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I'm trying to translate the D3DImage sample to pure C# with SharpDX. Direct3D requires a HWND to initialize, and this is how it's done in C++:

WNDCLASSEX g_wc = { sizeof(WNDCLASSEX), CS_CLASSDC, nullptr, 0L, 0L,
      GetModuleHandle(nullptr), nullptr, nullptr, nullptr, nullptr, L"Foo", nullptr };
HWND g_windowHandle;

// Create invisible window to get HWND
g_windowHandle = CreateWindow(L"Foo", L"Foo", WS_OVERLAPPEDWINDOW, 
    0, 0, 0, 0, nullptr, nullptr, nullptr, nullptr);

    // then eventually we can create the device
Direct3DCreate9Ex(D3D_SDK_VERSION, &m_d3d);
m_d3d->CreateDeviceEx(D3DADAPTER_DEFAULT, D3DDEVTYPE_HAL, g_windowHandle,
    &d3dpp, nullptr, &m_d3dDevice);

What would be the best way of obtaining this dummy HWND in C#? It must be different from the main window's HWND. My application is a WPF project.

share|improve this question
You might consider starting with CreateWindowEx –  Captain Obvlious Jan 29 '13 at 21:48
wouldn't a dummy windows form form/usercontrol do the job? they should have a handle. –  catflier Jan 29 '13 at 21:49
It isn't clear why you'd use a dummy window. Just use the regular window that you created in WPF. Use the WindowInteropHelper.Handle property. –  Hans Passant Jan 29 '13 at 22:53
@HansPassant because that's what the MSDN sample I linked to states: "In general, you create a dummy HWND for Direct3D9 to use." –  Asik Jan 29 '13 at 23:20
Why can't you use NULL? –  Cole Johnson Jan 29 '13 at 23:41

1 Answer 1

The documentation for IDirect3D9Ex::CreateDeviceEx says the HWND parameter is optional if you are in windowed mode and your presentation HWND in your D3DPRESENT_PARAMETERS structure is set (late edit: oops, can't be blank).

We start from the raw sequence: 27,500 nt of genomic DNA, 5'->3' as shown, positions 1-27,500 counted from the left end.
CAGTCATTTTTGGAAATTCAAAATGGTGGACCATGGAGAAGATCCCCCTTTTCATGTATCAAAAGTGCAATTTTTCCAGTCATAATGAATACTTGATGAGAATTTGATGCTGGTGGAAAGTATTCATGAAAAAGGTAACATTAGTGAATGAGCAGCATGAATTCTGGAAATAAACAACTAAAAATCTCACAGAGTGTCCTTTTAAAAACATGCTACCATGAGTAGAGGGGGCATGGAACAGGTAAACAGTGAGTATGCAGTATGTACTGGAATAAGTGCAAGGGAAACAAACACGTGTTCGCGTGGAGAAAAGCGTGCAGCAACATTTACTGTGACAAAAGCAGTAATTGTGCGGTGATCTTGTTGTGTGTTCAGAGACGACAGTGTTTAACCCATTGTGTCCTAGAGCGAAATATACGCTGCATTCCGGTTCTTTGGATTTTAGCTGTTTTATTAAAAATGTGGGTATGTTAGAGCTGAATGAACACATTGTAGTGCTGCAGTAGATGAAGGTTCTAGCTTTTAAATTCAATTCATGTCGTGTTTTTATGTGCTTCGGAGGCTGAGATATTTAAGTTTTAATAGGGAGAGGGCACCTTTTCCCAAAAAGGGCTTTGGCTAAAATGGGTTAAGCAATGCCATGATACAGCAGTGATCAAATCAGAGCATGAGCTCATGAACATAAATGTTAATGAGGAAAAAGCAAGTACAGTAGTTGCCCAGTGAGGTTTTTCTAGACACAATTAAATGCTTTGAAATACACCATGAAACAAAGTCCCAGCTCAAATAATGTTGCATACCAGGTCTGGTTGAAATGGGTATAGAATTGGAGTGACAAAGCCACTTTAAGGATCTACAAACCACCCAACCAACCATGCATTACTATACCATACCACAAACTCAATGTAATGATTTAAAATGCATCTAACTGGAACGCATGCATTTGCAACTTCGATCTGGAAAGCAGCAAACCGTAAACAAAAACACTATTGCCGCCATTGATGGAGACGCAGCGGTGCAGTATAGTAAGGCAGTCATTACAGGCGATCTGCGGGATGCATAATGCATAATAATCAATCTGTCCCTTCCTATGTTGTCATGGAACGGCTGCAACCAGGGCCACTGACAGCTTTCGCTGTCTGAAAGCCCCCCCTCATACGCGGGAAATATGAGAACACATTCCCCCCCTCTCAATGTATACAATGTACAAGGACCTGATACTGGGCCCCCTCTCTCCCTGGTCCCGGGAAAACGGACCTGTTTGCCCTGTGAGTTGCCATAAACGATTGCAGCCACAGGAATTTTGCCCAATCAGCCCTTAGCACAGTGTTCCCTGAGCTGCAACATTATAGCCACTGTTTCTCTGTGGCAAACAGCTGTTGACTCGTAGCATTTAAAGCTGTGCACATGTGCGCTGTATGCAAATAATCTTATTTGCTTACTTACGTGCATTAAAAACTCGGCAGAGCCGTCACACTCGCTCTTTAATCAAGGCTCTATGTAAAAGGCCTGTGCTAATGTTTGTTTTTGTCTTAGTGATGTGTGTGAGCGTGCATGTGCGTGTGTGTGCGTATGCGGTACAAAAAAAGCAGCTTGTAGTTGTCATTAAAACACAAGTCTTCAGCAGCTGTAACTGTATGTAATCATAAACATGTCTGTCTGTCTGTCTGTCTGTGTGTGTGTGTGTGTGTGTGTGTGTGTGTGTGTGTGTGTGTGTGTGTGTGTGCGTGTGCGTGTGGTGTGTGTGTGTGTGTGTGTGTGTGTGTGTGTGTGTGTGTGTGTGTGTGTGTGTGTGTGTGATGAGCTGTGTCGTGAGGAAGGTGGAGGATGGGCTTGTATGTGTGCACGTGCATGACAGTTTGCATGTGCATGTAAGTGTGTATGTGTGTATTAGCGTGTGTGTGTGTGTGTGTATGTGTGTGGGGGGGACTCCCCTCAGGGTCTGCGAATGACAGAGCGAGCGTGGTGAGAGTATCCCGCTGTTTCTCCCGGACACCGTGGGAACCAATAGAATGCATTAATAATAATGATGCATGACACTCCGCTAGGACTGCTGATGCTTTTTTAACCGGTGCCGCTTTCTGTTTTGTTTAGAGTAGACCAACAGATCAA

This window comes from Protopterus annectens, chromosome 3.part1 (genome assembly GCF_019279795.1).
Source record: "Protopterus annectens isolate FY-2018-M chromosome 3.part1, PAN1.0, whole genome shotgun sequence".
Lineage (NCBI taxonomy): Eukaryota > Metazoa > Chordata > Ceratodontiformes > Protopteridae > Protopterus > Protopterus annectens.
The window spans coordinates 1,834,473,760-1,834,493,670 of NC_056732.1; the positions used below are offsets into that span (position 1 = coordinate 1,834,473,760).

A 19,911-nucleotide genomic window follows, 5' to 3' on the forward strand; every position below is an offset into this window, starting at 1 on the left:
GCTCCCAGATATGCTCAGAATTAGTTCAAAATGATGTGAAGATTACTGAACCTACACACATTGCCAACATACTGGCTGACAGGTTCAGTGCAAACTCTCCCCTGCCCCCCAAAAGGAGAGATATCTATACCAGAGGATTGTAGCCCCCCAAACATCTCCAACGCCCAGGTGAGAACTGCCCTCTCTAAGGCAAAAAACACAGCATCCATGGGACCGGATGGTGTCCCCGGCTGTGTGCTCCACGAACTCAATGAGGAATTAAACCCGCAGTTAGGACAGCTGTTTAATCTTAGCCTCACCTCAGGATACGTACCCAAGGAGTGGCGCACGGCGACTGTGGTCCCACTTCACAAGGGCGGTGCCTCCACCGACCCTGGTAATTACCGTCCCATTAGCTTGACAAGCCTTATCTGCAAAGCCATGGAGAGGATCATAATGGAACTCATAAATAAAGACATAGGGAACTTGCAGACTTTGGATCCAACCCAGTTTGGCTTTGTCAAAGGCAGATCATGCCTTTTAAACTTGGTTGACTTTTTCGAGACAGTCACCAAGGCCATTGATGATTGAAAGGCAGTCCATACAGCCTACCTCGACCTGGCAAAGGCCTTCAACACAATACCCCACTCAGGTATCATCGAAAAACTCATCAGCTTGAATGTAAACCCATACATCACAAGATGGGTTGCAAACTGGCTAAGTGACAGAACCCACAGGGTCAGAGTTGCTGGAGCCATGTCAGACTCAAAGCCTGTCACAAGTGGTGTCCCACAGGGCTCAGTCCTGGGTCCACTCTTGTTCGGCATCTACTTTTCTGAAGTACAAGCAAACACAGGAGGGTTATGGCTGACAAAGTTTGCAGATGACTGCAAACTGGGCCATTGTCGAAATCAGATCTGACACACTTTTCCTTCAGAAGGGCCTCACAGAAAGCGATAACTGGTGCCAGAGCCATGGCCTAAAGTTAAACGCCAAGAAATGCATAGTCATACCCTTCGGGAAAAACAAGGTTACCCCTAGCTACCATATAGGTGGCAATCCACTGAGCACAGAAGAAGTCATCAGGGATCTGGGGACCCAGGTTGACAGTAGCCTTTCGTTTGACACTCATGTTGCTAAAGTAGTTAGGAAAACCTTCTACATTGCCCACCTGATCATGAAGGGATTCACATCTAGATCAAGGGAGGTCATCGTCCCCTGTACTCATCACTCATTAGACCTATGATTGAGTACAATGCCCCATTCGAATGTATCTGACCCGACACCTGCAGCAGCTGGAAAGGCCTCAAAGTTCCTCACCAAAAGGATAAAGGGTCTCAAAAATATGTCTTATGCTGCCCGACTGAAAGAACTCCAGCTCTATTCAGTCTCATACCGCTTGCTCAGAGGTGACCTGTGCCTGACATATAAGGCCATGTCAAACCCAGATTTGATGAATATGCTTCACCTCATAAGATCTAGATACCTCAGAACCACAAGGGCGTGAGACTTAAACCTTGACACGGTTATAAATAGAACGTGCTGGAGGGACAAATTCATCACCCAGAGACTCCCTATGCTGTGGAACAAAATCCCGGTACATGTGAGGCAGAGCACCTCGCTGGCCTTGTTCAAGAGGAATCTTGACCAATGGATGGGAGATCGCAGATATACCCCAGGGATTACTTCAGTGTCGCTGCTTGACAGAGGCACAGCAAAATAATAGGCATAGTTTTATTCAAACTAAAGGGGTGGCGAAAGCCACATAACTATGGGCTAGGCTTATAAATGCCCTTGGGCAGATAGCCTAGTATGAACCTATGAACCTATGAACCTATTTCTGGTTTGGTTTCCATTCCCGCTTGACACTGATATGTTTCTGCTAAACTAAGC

From IDirect3D9Ex::CreateDeviceEx @ MSDN

hFocusWindow [in]
Type: HWND
The focus window alerts Direct3D when an application switches from foreground mode to background mode. For full-screen mode, the window specified must be a top-level window. For windowed mode, this parameter may be NULL only if the hDeviceWindow member of pPresentationParameters is set to a valid, non-NULL value.


To get a window handle for use, you can make another top-level window via regular .NET framework methods and grab its window handle instead of going through the motions with Win32 method calls.

If you find can't use the Handle provided by WPF (per Hans Passant's comment), you can also make a dummy Windows Form and instantiate it as a hidden window, and use its handle instead.

WindowInteropHelper (WPF) @ MSDN

Control.Handle (Windows Forms) @ MSDN

Footnote: Your existing WPF main window handle is probably fine unless some mechanism in SharpDX or an existing Viewport3D has a conflict with using Direct3D9 in this manner.

3-D Graphics Overview (WPF) @ MSDN
Viewport3D Class (WPF) @ MSDN

share|improve this answer
I just did some tests and apparently it works even without any HWND at all, either to CreateDeviceEx or in the PresentParams. I'm able to instantiate several independent devices that way. So at this point I'm wondering why the MSDN sample suggests creating a dummy HWND to Direct3D or what it's supposed to achieve at all. –  Asik Jan 30 '13 at 16:31
Vista and later do not seem to require a HWND, but the call will fail in Windows XP without a HWND. –  dschaeffer Oct 17 '13 at 16:38

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